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Eucope.orgRuffled feathers and interim measures: API rules applied
20 September 2013
It wasn't quite an international incident, but this year's introduction of new EU rules for certifying the quality of imported active pharmaceutical ingredients (APIs) certainly ruffled many feathers among regulators in the world's major API supply markets. Called on to certify that their GMP systems were on a par with those of the EU, big exporting countries like India and China – which together supply some 60% of the EU's API needs – reacted angrily to the implication that their systems were somehow inferior to Europe's. Some let it be known that they did not plan to comply, raising fears of product shortages as a result. After a last-minute scramble and some compromises, most countries had in one way or another managed to comply with the rules and the July 2013 deadline came and went with no major upsets. But it is possible that some product consignments could still fall through the regulatory net and hit problems at the EU's borders, and emergency procedures have been put in place for use where significant product shortages might occur. The new requirements, part of the EU's falsified medicines Directive, are intended to guarantee the quality of imported raw materials, particularly from countries like China where memories of contaminated heparin are still fresh four years on but many unregulated firms still sell substandard APIs with no quality oversight. The rules were introduced in two stages. As of 2 January 2013, all APIs imported into the European Economic Area from countries like China, India and Brazil must have been manufactured in accordance with good manufacturing practice (GMP) standards that are at least equivalent to those of the EU. Then from 2 July 2013, compliance with this rule must be confirmed in writing by the relevant authorities in the exporting country for each manufacturing plant. This requirement is waived if the country is on a white list of "accredited" nations whose GMP framework is equivalent to that of the EU or, exceptionally, where an EU member state has inspected the manufacturing site in question and issued a GMP certificate. If the country is not on the list, each batch of API sent from that plant must be accompanied by a copy of the "written confirmation" showing the plant to be in compliance with EU GMP-equivalent norms (or ICH Q7 standards), otherwise it will be refused entry into the EU. It is up to each exporting country to decide which body will issue the written confirmation; the manufacturer of the finished product concerned must check that each consignment imported has a written confirmation, and the relevant authorities will verify that these checks have been carried out. But when the new requirements were announced, some countries resented what they saw as the unilateral imposition of onerous new requirements based on an EU standard, particularly as they already had their own inspection and quality control systems in place. Indian firms, for example, claimed the rules constituted a non-tariff barrier that would hit Indian API supplies, create shortages and inflate drug prices across Europe. The additional inspections and certifications, they said, were superfluous in view of the existing system of repeated inspections of Indian plants by the EU and other regulatory authorities. This led to concern among European companies and regulators that non-compliance could lead to many important APIs such as common antibiotics and paracetamol being in short supply. The European Medicines Agency estimated that as many as 200 centrally authorized drugs were "clearly or potentially" at risk, while generics firms said the rules were being rushed through too quickly and without proper consultation with third countries. Following much backroom discussion, a compromise was reached in February 2013 when the Commission made a small but crucial change, allowing facilities to be certified to the World Health Organization or ICH Q7 standards, as well as to EU GMP. This made all the difference, but as the July deadline approached it was still far from clear whether enough of the major API suppliers would have either secured a place on the Commission's list or agreed to produce "written confirmations" for each of their manufacturing sites. In the event, most countries managed one or the other, although interest in being on the white list appears to be limited and most seem to be opting for written confirmations. By the July deadline, only eight countries had applied for a listing, and only four of them – Switzerland, Australia, Japan and the US – had managed it. As for the remainder, assessments of Brazil and New Zealand are still under way, as are contacts with Israel and Singapore, both of which in the meantime are issuing written confirmations. Most of the other countries, including India, China, South Korea, Canada, and Taiwan, have decided they will issue written confirmations. India, which the Commission says has 496 API plants supplying the EU, has published a comprehensive list of all the sites for which written confirmations are being or have been issued by the Central Drugs Standards Control Organization (CDSCO). This regularly updated list is freely accessible on the internet, and includes copies of the certificates issued. As an example of an Indian written confirmation, Lupin received a certificate on 5 July for a plant in Mandideep that produces APIs such as cefaclor, cefpodoxime proxetil, lisinopril and ramipril. It confirms that the plant meets EU-equivalent GMP standards and is subject to "regular, strict and transparent control," including unannounced inspections. The facility was last inspected in February 2012, and the written confirmation is valid until 2 July 2016. China, with 438 sites, has said it will issue confirmations, but only for sites that are overseen by the State FDA. There are understood to be 30-40 sites that are not registered with the State FDA, and the European industry body EUCOPE has urged companies sourcing from those sites to encourage them to seek registration. The Chinese FDA said that it would set up a database on information collected on domestic manufacturing sites, to which the EU authorities would have access. Interim measures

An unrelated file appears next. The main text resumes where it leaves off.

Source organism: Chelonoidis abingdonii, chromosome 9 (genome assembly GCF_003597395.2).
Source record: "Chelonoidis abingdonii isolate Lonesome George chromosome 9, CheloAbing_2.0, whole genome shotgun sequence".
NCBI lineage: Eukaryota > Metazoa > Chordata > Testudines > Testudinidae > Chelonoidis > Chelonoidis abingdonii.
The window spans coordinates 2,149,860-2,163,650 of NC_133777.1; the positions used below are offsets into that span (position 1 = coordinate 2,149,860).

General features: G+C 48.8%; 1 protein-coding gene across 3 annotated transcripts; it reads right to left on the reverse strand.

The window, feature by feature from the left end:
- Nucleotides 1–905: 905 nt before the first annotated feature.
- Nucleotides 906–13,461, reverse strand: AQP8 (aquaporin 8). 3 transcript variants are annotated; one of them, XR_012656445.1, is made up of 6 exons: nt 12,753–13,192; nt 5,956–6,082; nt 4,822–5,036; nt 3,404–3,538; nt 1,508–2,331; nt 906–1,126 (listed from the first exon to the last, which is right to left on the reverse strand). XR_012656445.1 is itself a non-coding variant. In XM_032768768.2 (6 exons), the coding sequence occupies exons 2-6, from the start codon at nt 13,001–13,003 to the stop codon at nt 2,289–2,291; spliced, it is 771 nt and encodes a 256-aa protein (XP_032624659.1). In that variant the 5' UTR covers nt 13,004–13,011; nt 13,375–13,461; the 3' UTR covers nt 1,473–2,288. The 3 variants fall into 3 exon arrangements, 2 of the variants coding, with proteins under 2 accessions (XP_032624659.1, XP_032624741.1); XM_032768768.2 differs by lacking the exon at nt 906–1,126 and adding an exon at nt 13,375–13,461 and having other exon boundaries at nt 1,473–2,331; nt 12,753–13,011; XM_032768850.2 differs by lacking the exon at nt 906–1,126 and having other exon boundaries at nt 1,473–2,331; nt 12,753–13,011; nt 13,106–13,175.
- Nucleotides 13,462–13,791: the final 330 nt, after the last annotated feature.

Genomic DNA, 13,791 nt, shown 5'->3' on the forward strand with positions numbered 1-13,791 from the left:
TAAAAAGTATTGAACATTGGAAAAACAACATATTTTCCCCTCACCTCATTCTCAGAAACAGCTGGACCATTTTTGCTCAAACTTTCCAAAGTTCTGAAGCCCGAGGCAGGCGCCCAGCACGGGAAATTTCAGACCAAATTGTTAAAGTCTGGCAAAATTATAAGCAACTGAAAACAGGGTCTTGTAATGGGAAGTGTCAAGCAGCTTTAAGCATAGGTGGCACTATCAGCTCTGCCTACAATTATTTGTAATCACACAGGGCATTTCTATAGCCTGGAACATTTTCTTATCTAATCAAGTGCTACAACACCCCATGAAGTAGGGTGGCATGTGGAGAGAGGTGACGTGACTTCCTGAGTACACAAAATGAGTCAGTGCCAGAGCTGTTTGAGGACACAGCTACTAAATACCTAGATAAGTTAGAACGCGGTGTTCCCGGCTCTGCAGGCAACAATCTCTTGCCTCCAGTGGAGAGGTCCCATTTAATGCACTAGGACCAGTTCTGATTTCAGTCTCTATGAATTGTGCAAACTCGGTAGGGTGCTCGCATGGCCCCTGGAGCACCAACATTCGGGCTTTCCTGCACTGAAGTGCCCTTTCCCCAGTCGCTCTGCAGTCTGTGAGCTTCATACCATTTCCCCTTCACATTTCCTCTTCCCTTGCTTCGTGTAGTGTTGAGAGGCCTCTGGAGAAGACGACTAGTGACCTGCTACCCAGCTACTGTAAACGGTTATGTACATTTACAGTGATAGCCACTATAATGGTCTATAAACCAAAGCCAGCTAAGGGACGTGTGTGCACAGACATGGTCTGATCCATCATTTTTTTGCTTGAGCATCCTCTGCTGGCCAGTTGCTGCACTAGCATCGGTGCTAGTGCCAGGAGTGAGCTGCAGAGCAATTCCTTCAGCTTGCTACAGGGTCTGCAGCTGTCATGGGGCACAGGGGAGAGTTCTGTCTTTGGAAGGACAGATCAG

While much progress has been made in a relatively short time, the dust has not yet fully settled, and it is possible that, for an initial period of time of perhaps a few months, some batches of API will arrive at the EU's borders without the necessary documentation. Moreover, there are lingering concerns that the failure of some member states to implement the Directive into their national laws could cause legal difficulties. These eventualities were foreseen, and earlier this year the EMA and Heads of Medicines Agencies issued guidance as to what to do in such circumstances, including quarantining of the product until the situation has been clarified and, in certain cases, a GMP inspection conducted. The UK MHRA published its own procedure for dealing with such products on a new website designed specifically to offer guidance to the new rules. One possible hiccup, the MHRA noted, is that sometimes APIs move through other member states before arriving in the destination country, and an importer in the UK, for example, will need to comply with the requirements of the other member states. This applies in particular to the second waiver (i.e. where the API manufacturing site has been inspected by an EU member state and has received a certificate of compliance with EU GMP). If an API is imported via Germany under this waiver, the import requirements are applied at the border, so the importer must apply to the relevant body in Germany for a special certificate justifying the lack of a written confirmation. UK importers will need to arrange such imports with a German importer, otherwise consignments could be held up in Germany. Generally speaking, though, things seem to be going quite smoothly. At the end of August the European Commission told Scrip it had not been notified of any critical disruptions of API supplies of manufacture of finished products following implementation of the new rules, nor of any significant problems associated with the handling of API consignments without the required written confirmation. As for concerns over member states not implementing the legislation, the Commission said that as of 27 August, seven member states had still not transposed the falsified medicines Directive into national law. However, this had not created any "critical problems" with the entry of APIs to the EU, it said, chiefly because most of those countries had implemented measures to ensure that only APIs complying with the new rules were allowed in. The seven countries that had not notified the Commission of transposition were the UK (which has since done so), Finland, Slovenia, Portugal, Poland, the Netherlands and Italy. The Commission said it was closely monitoring the situation during the interim period, with the support of the EMA and via continuing contacts with industry, member states and exporting country authorities. In light of experience in the first eight weeks since the rules were applied, though, "we don't expect this teething period to be very long – a matter of a few months, possibly." It said it would "remain extremely vigilant to prevent problems linked to the poor implementation of the rules."